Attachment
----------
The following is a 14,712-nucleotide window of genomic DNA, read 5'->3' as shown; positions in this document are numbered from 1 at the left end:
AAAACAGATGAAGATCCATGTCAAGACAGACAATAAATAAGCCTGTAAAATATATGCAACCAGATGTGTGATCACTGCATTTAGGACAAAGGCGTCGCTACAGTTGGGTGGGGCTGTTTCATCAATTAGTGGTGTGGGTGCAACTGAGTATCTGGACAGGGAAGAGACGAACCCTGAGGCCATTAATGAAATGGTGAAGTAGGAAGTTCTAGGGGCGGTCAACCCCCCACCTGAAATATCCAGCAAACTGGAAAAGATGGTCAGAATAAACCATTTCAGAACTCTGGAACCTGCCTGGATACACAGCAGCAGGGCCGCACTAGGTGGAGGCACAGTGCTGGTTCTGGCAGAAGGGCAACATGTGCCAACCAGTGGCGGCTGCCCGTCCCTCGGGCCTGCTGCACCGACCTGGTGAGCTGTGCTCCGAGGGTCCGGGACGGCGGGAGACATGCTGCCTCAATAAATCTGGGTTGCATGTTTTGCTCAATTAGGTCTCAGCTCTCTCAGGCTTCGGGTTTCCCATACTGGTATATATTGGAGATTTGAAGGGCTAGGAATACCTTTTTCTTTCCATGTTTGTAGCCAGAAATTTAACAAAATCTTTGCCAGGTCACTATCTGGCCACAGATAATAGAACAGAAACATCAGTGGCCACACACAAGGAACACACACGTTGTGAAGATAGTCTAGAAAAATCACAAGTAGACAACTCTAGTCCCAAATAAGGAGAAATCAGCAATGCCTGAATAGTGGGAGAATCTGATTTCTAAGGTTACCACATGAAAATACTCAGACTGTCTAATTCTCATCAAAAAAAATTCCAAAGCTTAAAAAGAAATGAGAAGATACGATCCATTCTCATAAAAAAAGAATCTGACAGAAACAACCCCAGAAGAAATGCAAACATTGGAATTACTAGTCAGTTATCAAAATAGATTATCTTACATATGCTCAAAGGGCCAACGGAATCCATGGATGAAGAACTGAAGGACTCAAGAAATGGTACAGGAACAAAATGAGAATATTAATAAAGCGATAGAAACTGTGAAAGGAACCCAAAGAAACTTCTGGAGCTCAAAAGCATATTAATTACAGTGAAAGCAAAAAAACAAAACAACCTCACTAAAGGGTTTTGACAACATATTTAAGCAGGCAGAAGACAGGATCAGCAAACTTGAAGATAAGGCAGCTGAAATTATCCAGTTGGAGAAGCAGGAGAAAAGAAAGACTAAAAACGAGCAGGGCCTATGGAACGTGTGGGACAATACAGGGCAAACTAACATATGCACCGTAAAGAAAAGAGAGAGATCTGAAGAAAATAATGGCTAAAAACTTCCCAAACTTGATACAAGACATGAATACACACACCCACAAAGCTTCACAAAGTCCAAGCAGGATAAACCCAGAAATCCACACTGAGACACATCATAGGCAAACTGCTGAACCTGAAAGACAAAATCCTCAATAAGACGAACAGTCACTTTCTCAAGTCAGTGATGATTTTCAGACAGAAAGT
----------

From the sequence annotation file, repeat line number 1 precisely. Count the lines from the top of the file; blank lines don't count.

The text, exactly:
The following is a 14,712-nucleotide window of genomic DNA, read 5'->3' as shown; positions in this document are numbered from 1 at the left end: